# Most basic equation: Heart rate is in units of bpm. What are the units of "b"?

This is the most simple question in the world, but it is surprisingly difficult to explain to a student. The heart rate is measured in bpm, beats per minute. Minutes are a true unit. Beats are not a true unit. However, we are using beats as if it where a unit. I'm not sure how to explain this to a student, and I'm confusing myself. Please help.

• It's a dimensionless quantity. Thus the dimension of "beats per minute" is $\frac 1{\text{time}}$.
– lulu
Commented Dec 11, 2020 at 22:42
• How do you reckon a beat is not a unit? Sure, it is not one of the standard SI/imperial units, but it is clear enough what it refers to and is measuring/describing, surely? Commented Dec 11, 2020 at 22:43
• @lulu But in the medical world, it is allways written as bpm. If you write it as 1/time, no one will understand. Commented Dec 11, 2020 at 22:45
• Are you familiar with hertz (Hz)? A unit is $s^{-1}$, or in plain English, per second. Commented Dec 11, 2020 at 22:48
• @Eevee I agree that we all clearly understand the concept. However, if a beat is not one of the standard SI/imperial units, then it is not a unit. There are no other units. I applogize if we are going in circles. Commented Dec 11, 2020 at 22:48

BPM means "beats per minute" but that doesn't mean that "beats" is a "unit." Otherwise we could have an infinite number of "units" based on counting other things.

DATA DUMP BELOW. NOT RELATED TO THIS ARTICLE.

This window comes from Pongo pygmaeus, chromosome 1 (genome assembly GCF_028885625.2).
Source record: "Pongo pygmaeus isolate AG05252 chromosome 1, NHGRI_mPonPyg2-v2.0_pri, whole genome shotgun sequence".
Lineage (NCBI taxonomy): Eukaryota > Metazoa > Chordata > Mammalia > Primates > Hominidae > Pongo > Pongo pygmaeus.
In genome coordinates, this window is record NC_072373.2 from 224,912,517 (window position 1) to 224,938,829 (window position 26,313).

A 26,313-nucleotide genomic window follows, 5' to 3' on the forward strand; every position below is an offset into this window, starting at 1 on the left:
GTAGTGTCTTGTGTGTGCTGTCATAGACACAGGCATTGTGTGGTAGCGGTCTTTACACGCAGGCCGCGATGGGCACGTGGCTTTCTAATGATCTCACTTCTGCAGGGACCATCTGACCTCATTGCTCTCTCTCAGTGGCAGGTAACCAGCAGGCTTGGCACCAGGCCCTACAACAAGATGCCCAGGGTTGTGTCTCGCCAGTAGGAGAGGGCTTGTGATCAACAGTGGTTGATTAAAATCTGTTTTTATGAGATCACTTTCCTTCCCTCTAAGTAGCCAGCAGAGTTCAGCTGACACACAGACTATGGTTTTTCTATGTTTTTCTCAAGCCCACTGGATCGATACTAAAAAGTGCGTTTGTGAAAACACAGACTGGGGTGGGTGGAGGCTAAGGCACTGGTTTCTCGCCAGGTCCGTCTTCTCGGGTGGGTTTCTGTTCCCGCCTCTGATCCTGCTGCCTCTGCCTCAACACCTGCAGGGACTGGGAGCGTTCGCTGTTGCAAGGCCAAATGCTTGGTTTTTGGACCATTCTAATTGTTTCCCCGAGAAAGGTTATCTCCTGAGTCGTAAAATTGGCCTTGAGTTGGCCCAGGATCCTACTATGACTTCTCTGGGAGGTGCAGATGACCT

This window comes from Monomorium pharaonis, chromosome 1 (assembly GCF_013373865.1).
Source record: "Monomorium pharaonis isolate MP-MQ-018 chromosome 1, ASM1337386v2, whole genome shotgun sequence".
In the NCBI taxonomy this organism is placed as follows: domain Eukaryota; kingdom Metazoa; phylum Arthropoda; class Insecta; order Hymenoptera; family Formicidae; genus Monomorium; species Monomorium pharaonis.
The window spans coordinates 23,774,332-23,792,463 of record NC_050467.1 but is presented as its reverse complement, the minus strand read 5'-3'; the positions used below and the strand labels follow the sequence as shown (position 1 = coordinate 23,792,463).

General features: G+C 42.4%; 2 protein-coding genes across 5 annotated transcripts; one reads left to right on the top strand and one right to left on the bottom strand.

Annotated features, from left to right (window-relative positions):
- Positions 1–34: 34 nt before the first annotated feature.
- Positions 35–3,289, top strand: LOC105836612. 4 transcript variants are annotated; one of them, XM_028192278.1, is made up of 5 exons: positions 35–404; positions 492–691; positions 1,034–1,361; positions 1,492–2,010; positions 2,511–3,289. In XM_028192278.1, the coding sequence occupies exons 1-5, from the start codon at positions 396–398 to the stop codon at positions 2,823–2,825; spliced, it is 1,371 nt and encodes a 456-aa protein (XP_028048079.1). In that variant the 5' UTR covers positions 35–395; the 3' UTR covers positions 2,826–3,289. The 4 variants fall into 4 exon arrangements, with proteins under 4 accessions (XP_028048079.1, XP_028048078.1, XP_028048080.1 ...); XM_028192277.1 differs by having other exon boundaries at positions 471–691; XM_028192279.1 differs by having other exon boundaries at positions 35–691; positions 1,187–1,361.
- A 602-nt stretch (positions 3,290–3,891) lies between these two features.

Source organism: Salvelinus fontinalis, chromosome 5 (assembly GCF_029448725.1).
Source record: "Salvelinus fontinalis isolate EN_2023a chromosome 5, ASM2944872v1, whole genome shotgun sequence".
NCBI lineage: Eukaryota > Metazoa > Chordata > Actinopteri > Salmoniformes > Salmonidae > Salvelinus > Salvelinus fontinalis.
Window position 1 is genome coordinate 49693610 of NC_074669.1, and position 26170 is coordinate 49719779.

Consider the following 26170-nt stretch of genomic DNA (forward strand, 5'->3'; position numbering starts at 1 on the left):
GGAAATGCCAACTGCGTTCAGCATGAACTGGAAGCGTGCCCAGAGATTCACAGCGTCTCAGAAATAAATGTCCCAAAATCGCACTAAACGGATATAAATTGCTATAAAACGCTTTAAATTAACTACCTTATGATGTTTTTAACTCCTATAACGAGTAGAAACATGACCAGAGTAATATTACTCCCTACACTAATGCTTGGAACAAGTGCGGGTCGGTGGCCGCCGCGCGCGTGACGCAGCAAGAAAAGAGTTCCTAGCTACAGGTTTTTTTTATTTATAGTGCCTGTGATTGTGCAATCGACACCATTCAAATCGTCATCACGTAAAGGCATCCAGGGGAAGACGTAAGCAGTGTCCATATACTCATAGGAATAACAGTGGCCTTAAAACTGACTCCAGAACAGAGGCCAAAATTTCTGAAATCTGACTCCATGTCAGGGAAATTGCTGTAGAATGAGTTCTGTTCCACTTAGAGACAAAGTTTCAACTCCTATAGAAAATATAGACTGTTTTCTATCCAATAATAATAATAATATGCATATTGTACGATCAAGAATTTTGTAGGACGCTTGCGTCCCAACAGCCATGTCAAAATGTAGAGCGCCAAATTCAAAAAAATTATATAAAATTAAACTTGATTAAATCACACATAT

For instance: How many red two-door cars with sagging taillights and broken headlights with expired license plates pass by a point on this road in a minute? Oh, $$7$$, you say? Well I suppose the rate is 7 RTDCSTBHELPPM."

So now "RTDCSTBHELP" is a "unit"?!?!

Insane.

• Thanks for the laugh! Let me please pretend I'm the student. I would say to you that you can treat "beats" mathematically as if they were a unit. All the same operations apply. So, isn't it some kind of effective unit? Commented Dec 11, 2020 at 23:01

@Stork led me to the answer, but he didn't quite get there. A "beat" is a "counting unit". This is the term I've been looking for! A "dozen" is also a counting unit. If you google "counting unit", you will find it is a fairly common term. So, if a "beat" is a counting unit, then what kind of unit is a "second". A "second" is a "measuring unit". This implies that counting and measuring should be treated as distinct activities, which makes sense. I had never really stopped to realize that counting and measuring are distinct.

I do apologize for dwelling on this, but I think this terminology will clarify matters for students.

ps. This ancient paper appears to discuss the distinctions.